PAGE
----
Updated from 5:17 p.m. EDT
will venture into plus sizes at its
division this summer in an effort to drive organic growth and continue its now more-than-two-year-old turnaround strategy.
Earlier, the apparel retailer posted an increase in first-quarter profit, and beat analysts' projections, helped by improved gross profit and a 9% rise in sales.
Nevertheless, shares of the San Francisco-based company were falling 11 cents, or 0.5%, at $22.40 in Thursday after-hours trading, after closing up 11 cents, or 0.5%, at $22.51 in the regular session.
Earnings rose to $312 million, or 32 cents a share, in the quarter ended May 1, from $202 million, or 22 cents a share, a year earlier. The latest quarter included expenses of about $30 million, or 2 cents a share, related to premiums paid on early retirement of $170 million of funded debt.
Analysts had been expecting the company to earn 32 cents a share.
Sales in the quarter were $3.7 billion, compared with $3.4 billion a year, while same-store sales increased 7%.
"During the quarter, we sold more at regular price vs. last year and realized better year-over-year margins on both markdown and regularly priced sales," Gap said on a post-earnings conference call.
By division, sales at domestic Gap stores were flat in the quarter at $1.2 billion, while
sales increased to $503 million from $411 million a year ago. Sales at Old Navy rose to $1.5 billion from $1.4 billion last year.
Gross margin as a percent of sales was 43%, up 5 basis points, the company said.
The quarter's results help solidify the company's turnaround, which began in 2002. The company has moved from more than two years of negative same-store sales results to 18 straight months of positive results. Quarterly EPS results have matched or beaten the Wall Street consensus for the past two years.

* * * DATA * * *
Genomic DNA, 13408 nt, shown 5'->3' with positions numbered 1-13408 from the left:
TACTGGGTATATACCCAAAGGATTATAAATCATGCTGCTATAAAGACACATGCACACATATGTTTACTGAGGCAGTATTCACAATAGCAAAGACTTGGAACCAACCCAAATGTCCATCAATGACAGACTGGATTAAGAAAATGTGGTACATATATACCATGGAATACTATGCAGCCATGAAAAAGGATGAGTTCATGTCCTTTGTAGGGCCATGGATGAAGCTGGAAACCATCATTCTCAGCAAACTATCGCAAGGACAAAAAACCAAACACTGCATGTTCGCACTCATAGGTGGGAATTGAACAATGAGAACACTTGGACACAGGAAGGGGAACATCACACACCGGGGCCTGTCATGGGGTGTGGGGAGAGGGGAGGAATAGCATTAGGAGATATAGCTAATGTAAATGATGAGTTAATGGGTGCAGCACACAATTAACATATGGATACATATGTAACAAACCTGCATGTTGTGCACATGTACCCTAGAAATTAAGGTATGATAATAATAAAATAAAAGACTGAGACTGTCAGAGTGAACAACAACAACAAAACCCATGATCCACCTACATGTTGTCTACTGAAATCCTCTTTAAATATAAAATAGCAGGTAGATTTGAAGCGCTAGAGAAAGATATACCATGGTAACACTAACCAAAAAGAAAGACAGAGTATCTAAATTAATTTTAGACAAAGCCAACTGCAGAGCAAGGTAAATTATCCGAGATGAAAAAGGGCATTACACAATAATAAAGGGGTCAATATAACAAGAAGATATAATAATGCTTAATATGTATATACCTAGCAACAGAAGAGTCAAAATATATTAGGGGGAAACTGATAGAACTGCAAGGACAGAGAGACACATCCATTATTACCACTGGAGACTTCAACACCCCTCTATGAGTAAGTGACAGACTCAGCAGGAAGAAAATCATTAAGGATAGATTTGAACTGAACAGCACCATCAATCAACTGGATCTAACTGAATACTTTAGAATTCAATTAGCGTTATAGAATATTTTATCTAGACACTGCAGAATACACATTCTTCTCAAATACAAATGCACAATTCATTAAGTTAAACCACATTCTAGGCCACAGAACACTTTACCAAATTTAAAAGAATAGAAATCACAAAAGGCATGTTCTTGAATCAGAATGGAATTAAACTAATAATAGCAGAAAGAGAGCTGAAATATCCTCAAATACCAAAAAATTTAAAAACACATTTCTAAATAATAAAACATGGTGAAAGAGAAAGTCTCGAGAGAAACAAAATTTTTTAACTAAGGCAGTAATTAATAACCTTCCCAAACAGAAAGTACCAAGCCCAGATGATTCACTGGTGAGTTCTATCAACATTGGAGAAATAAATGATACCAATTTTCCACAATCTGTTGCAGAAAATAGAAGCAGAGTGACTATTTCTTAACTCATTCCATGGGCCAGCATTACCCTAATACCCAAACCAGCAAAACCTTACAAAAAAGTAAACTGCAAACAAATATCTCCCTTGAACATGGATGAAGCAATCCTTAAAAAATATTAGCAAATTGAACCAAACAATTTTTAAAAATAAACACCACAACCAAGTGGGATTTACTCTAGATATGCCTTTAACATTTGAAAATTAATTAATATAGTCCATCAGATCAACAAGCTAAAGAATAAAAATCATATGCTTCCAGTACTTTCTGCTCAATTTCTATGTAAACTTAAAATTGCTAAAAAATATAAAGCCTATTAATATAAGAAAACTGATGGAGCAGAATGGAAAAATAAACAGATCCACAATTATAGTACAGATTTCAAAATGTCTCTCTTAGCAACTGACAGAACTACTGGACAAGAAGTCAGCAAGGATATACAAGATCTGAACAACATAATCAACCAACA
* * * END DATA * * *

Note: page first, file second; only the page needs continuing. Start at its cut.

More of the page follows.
Additionally, the company has gone from net debt of $1 billion in the first quarter of 2002 to net cash of $2 billion in the first quarter of 2004.
Gap said it is still progressing with its turnaround plan and plans to maintain focus on inventory management and improving traffic and operating margins. The company now expects margins to be at the low end of its 13.5% to 16.4% previously provided range.
Within its goal to rebalance its product assortment, the company will offer a new plus size fall line at Old Navy in July. The line will be released in 55 stores in separate sections but will be similar styles to regular product offerings, including some exclusives, the company said. Bathing suits and underwear will be offered exclusively for sale through the Internet.
"The line will target young adults with fashionable value," the company said.
The new initiative dovetails with Gap's goal to improve organic growth via product extensions similar to its Gap Body line, its maternity product offerings at Old Navy and jewelry and petites offered at Banana Republic. (The Old Navy maternity line will expand by 64 stores in 2004; it currently is in 160 stores).
The company added that it is "actively" exploring other new growth opportunities, which could be new brands or acquisitions. "We see not one, but multiple opportunities for our company," Gap said, including strong international expansion in countries like Japan, where it already has a presence.
Gap expects expenses in 2004 to increase 15% due in part to bonuses and payroll costs.
But the company did not provide second-quarter and full-year earnings targets. The Wall Street consensus is 27 cents a share in the second quarter and $1.37 a share in the year.
"I see improvements in all of the businesses," said Richard Hastings, retail sector analyst at Bernard Sands. "The merchandising is so different than what it was four years ago."